- Case Report
- Open Access
A case of mesothelial/monocytic incidental cardiac excrescence and literature review
© Hu et al; licensee BioMed Central Ltd. 2010
- Received: 31 March 2010
- Accepted: 21 June 2010
- Published: 21 June 2010
Mesothelial/monocytic incidental cardiac excrescence (MICE) is a rare entity which is an amalgam of mesothelial cells, histiocytes, and fibrin, often found occasionally during cardiac valve replacement. We report a case in a 25-year-old Chinese female with serous mitral stenosis and patent foramen ovale. Routine and immunohistochemical stains and ultrastructure examination revealed the vegetation was predominantly composed of histocytes with scattered mesothelial cells. In fact nodular histiocytic/mesothelial hyperplasia (NHMH) is a similar lesion to MICE. MICE and NHMH could be unified, and NHMH may be a better choice.
- Mitral Valve
- Mesothelial Cell
- Malignant Mesothelioma
- Rheumatic Heart Disease
Mesothelial/monocytic incidental cardiac excrescence (MICE) is a rare entity composed of a haphazard mixture of histiocytes, mesothelial cells, fibrin, adipocytes, and inflammatory cells without a vascular network or supporting stroma. Up to now its etiology remains unclear. There were two hypotheses that were proposed to explain how the mesothelial cells ''gain'' access into the intravascular compartment. However, neither the 'reactive'' theory nor "artifact" theory could fully elucidate the MICE reported. MICE may be just a reactive lesion which results from imflammation, mechanic irritation, or tumor. In fact nodular histiocytic/mesothelial hyperplasia (NHMH) is a similar entity to MICE. We propose to unify MICE and NHMH, and NHMH may be a better choice. Regardless of how MICE is formed, there is of clinical significance because it may be mistaken for malignancies.
A 25-year-old Chinese female coughed and had a fever 4 years ago. Since then she gradually felt chest distress, shortness of breath, nausea and weakness. In June 2006, she saw a doctor in Xiangya hospital out-patient clinic with pale complexion. Serious mitral stenosis with thickened leafs was found on a transthoracic echocardiogram accompanied by the dilation of left and right atrium and slightly dilation of right ventricle. She denied history of ischemic heart disease or prior cardiac catheterization. On physical examination, rough systolic ejection murmur and short diastolic rumble were heard at her apex area of heart. She was given an admission diagnosis of rheumatic heart disease. Following carefully examination, two mm split was observed in foramen ovale with left to right shunt. At surgery, "vegetation" was found free floating within the pericardial sac. However, the vegetation was invisible in the echocardiographic examination. Both the mitral valve and vegetation were carefully resected and sent for histological examination. She is alive and well 3 years after mitral valve replacement and foramen ovale closed.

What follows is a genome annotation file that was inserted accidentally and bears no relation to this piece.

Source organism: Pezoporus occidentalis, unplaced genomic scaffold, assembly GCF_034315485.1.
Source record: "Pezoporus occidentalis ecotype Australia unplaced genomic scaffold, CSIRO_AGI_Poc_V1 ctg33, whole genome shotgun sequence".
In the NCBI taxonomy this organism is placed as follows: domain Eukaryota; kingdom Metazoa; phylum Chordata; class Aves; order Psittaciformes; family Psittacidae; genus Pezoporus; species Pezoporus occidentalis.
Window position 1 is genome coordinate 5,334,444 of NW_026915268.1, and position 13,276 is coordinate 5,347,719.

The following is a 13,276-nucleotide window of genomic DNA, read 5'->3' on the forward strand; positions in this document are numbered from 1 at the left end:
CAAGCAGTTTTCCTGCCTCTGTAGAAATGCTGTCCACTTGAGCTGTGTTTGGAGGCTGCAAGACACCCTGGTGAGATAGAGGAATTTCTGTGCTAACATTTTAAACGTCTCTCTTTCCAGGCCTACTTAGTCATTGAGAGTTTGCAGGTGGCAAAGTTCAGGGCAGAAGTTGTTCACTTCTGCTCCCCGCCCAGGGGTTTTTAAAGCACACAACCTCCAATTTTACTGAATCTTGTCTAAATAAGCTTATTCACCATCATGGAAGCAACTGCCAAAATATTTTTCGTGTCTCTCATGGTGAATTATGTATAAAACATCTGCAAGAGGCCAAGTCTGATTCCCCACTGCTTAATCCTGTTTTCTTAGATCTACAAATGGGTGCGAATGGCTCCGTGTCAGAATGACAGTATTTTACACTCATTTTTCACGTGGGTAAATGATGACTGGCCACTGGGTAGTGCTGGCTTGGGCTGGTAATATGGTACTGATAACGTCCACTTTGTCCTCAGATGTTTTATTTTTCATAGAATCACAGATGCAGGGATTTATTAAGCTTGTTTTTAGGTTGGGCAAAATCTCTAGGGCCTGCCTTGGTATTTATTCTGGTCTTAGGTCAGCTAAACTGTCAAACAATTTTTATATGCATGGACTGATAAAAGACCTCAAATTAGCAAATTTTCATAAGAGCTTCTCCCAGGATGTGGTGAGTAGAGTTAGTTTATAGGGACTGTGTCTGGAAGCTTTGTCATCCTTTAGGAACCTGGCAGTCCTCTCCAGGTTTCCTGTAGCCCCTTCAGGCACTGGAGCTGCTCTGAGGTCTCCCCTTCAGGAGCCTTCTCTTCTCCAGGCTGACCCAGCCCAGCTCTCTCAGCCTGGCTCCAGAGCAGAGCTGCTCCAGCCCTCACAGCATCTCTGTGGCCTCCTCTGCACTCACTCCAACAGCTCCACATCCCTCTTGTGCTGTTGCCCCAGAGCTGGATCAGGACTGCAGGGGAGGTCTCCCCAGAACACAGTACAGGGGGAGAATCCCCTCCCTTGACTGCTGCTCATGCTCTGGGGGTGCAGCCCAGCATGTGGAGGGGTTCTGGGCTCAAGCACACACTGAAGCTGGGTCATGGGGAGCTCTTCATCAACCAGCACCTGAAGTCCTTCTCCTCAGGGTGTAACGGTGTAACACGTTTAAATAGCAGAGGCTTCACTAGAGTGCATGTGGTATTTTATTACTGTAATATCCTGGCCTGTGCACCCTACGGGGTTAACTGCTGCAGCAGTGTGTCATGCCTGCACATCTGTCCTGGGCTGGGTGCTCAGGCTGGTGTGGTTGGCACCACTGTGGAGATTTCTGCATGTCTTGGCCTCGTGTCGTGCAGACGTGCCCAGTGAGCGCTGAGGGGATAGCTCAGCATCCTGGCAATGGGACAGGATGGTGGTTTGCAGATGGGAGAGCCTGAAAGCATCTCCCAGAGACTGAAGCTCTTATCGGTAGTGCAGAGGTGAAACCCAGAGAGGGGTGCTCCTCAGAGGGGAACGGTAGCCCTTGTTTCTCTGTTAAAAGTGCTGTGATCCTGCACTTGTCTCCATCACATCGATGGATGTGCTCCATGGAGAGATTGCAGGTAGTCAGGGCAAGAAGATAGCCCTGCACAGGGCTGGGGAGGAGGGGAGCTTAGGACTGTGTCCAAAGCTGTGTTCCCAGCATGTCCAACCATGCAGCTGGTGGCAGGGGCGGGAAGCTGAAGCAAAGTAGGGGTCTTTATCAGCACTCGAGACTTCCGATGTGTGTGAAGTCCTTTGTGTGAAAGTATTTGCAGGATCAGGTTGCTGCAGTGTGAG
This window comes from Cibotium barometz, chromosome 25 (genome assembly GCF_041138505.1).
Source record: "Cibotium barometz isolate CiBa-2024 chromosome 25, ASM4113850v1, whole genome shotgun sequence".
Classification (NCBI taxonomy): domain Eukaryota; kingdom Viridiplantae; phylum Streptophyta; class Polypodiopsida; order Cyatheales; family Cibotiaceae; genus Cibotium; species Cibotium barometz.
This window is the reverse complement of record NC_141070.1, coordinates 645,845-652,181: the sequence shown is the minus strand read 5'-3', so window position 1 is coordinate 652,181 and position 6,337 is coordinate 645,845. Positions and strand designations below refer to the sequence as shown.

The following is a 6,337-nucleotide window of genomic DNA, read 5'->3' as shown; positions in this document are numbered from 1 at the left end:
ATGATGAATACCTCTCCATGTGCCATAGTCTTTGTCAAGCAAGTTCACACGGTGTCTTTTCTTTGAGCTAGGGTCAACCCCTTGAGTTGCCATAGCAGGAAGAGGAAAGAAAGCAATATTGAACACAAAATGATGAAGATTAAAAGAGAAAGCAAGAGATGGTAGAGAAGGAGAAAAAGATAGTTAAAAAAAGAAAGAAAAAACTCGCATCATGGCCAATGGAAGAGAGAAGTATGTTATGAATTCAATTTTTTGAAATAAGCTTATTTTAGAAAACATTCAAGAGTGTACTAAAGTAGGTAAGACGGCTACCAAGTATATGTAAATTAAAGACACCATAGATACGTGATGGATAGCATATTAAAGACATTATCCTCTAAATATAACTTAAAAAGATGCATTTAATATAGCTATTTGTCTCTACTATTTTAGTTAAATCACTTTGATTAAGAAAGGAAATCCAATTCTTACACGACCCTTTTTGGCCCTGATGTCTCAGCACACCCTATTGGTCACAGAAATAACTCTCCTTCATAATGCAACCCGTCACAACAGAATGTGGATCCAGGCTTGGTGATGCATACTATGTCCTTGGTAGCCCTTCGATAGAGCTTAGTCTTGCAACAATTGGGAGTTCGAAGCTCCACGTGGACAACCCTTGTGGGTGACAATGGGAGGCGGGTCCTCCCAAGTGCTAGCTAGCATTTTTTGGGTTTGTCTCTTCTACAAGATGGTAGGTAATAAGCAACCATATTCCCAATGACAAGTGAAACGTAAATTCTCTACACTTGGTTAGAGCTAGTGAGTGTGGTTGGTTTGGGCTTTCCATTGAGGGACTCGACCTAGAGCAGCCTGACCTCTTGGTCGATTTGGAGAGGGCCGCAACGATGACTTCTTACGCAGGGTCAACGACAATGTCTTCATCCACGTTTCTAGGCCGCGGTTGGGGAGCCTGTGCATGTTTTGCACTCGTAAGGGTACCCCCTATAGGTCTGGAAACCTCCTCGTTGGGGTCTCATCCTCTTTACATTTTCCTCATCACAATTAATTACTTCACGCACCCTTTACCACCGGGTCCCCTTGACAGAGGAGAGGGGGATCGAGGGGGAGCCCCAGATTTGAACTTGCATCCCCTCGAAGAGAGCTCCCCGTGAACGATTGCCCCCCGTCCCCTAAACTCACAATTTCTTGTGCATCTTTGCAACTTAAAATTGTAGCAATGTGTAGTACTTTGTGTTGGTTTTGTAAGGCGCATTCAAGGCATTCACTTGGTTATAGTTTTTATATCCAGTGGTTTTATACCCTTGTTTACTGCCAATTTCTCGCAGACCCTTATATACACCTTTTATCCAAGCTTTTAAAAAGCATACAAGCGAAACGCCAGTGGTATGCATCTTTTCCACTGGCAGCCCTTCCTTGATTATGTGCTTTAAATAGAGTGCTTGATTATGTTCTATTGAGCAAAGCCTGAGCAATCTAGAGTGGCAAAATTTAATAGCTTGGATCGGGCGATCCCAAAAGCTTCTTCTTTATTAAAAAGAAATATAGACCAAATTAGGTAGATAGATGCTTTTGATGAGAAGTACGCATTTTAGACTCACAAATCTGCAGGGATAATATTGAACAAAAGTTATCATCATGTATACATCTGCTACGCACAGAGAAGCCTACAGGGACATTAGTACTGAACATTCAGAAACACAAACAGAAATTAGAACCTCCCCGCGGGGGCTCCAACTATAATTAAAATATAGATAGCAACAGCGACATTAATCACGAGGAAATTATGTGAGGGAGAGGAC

"Mesothelial/monocytic incidental cardiac excrescence" was firstly named by Veinot et al in 1994. In the present case, the vegetation consisted of two populations of cells: histiocytoid cells and epithelial-like cells, with the former being predominant. The ''epithelial'' tissues arranged in glandular-like structure and were positive for cytokeratin AE1/AE3, cytokeratin 5/6, calretinin, and WT-1. Moreover they contained desmosomes, and numerous long slender microvilli in ultra- structure. Both immunohistochemistry and ultrastructure demonstrated that the ''epithelial'' tissues were indeed mesothelial cells. The major components were histiocytes which showed immnunoreactivity for CD68. The solid growth pattern of MICE may lead to consideration of various neoplasms such as malignant mesothelioma, metastatic carcinoma, ectopic meningioma, and paraganglioma. In this case, paraganglioma was initially considered before immunohistochemical studies were performed. However, the cells were negative for synaptophysin, chromogranin, and S100 proteins with the immunostain, denying its origins from neuroendocrine cells.